Atomic orbital → NAO → NHO → NBO → NLMO → Molecular orbital

Natural (localized) orbitals are used in computational chemistry to calculate the distribution of electron density in atoms and in bonds between atoms. They have the "maximum-occupancy character" in localized 1-center and 2-center regions of the molecule. Natural bond orbitals (NBOs) include the highest possible percentage of the electron density, ideally close to 2.000, providing the most accurate possible “natural Lewis structure” of ψ. A high percentage of electron density (denoted %-ρL), often found to be >99% for common organic molecules, correspond with an accurate natural Lewis structure.

The concept of natural orbitals was first introduced by Per-Olov Löwdin in 1955, to describe the unique set of orthonormal 1-electron functions that are intrinsic to the N-electron wavefunction.[1]

Theory[edit]

Each bonding NBO σAB (the donor) can be written in terms of two directed valence hybrids (NHOs) hA, hB on atoms A and B, with corresponding polarization coefficients cA, cB:

σAB = cA hΑ + cB hB

The bonds vary smoothly from covalent (cA = cB) to ionic (cA >> cB) limit.

Each valence bonding NBO σ must be paired with a corresponding valence antibonding NBO σ* (the acceptor) to complete the span of the valence space:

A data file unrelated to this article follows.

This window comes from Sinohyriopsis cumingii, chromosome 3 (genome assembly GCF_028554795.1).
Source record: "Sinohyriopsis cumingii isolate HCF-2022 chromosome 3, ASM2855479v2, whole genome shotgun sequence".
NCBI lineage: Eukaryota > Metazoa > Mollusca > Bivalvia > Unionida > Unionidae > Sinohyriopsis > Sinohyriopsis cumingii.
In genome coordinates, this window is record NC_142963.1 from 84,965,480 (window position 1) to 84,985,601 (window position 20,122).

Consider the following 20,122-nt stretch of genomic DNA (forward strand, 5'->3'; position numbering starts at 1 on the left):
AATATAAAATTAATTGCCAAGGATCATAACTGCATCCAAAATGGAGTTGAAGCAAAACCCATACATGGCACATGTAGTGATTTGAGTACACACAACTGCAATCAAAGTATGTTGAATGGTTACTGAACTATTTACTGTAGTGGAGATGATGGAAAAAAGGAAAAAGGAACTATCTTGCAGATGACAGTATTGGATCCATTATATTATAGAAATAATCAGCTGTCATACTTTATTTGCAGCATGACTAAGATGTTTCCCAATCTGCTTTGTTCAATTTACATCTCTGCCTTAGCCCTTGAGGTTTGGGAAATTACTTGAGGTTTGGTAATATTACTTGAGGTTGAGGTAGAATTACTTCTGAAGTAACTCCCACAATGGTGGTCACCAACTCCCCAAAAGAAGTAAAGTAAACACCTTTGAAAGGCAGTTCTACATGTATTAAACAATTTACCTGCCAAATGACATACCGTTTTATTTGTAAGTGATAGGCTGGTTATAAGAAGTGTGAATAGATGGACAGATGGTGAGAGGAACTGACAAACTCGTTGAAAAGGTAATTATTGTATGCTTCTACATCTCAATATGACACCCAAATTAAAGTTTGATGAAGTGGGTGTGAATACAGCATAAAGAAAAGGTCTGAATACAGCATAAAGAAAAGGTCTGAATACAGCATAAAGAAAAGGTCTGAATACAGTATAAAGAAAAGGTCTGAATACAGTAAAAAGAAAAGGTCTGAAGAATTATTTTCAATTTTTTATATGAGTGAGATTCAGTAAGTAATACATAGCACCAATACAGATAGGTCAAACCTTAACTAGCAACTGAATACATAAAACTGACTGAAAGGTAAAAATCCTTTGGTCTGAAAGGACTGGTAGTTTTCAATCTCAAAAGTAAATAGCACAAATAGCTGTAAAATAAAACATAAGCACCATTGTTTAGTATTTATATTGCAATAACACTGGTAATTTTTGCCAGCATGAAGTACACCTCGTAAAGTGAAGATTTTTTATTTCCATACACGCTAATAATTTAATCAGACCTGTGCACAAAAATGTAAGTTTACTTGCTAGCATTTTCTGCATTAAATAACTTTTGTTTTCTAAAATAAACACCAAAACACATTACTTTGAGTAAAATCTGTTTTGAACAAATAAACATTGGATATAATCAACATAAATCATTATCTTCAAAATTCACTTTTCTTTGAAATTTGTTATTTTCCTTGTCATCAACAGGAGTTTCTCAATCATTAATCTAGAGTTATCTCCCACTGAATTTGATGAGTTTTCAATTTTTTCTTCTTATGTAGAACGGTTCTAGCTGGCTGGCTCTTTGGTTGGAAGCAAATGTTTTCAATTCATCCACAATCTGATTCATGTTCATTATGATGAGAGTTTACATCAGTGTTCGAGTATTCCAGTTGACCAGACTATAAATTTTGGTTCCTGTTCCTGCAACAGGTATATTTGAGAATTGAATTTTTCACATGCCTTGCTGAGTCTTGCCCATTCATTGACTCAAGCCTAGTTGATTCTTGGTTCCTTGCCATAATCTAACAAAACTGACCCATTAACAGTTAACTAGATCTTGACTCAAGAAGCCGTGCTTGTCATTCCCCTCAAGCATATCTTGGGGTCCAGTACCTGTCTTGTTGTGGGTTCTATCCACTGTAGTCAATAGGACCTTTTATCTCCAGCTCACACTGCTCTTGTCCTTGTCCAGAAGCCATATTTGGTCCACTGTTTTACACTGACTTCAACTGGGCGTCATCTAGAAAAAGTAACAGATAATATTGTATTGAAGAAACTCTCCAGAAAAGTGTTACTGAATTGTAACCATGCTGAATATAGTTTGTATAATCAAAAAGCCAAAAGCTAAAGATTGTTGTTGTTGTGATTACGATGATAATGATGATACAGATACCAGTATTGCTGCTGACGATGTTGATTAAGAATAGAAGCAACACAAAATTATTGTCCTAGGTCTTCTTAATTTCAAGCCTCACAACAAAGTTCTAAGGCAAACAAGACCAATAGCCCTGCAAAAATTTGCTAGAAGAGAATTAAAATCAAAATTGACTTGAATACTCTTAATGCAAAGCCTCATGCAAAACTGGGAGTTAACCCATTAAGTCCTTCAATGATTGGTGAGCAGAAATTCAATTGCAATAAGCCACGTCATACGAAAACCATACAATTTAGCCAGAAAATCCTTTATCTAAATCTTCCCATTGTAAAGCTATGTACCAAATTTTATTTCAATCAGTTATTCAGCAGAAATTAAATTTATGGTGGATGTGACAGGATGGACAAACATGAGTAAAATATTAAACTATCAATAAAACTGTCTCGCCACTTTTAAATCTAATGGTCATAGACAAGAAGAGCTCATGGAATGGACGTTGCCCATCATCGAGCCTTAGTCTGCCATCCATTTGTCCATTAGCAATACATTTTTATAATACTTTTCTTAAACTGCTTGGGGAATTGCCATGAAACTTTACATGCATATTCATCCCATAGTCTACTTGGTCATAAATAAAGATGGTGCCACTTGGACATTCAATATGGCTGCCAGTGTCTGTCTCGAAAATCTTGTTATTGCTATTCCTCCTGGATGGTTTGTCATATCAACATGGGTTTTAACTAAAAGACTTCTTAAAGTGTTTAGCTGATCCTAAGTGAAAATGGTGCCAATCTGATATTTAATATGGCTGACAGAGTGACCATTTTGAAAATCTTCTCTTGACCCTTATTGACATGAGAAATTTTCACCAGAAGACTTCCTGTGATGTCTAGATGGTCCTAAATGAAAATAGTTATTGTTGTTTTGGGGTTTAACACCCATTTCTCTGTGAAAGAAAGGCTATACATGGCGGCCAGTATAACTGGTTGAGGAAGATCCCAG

σAB* = cA hΑcB hB

The bonding NBOs are of the "Lewis orbital"-type (occupation numbers near 2); antibonding NBOs are of the "non-Lewis orbital"-type (occupation numbers near 0). In an idealized Lewis structure, full Lewis orbitals (two electrons) are complemented by formally empty non-Lewis orbitals. Weak occupancies of the valence antibonds signal irreducible departures from an idealized localized Lewis structure, which means true "delocalization effects".[1]

Lewis structures[edit]

With a computer program that can calculate NBOs, optimal Lewis structures can be found. An optimal Lewis structure can be defined as that one with the maximum amount of electronic charge in Lewis orbitals (Lewis charge). A low amount of electronic charge in Lewis orbitals indicates strong effects of electron delocalization.

In resonance structures, major and minor contributing structures may exist. For amides, for example, NBO calculations show that the structure with a carbonyl double bond is the dominant Lewis structure. However, in NBO calculations, "covalent-ionic resonance" is not needed due to the inclusion of bond-polarity effects in the resonance structures.[2] This is similar to other modern valence bond theory methods.

See also[edit]

References[edit]

  1. ^ a b Weinhold, Frank; Landis, Clark R. (2001). "Natural Bond Orbitals and Extensions of Localized Bonding Concepts" (PDF). Chemistry Education Research and Practice. 2 (2): 91–104. doi:10.1039/B1RP90011K. 
  2. ^ Weinhold, Frank; Landis, Clark R. (2012). Discovering Chemistry With Natural Bond Orbitals. New Jersey: John Wiley & Sons. pp. 132–133. ISBN 978-1-118-22916-3. 

External links[edit]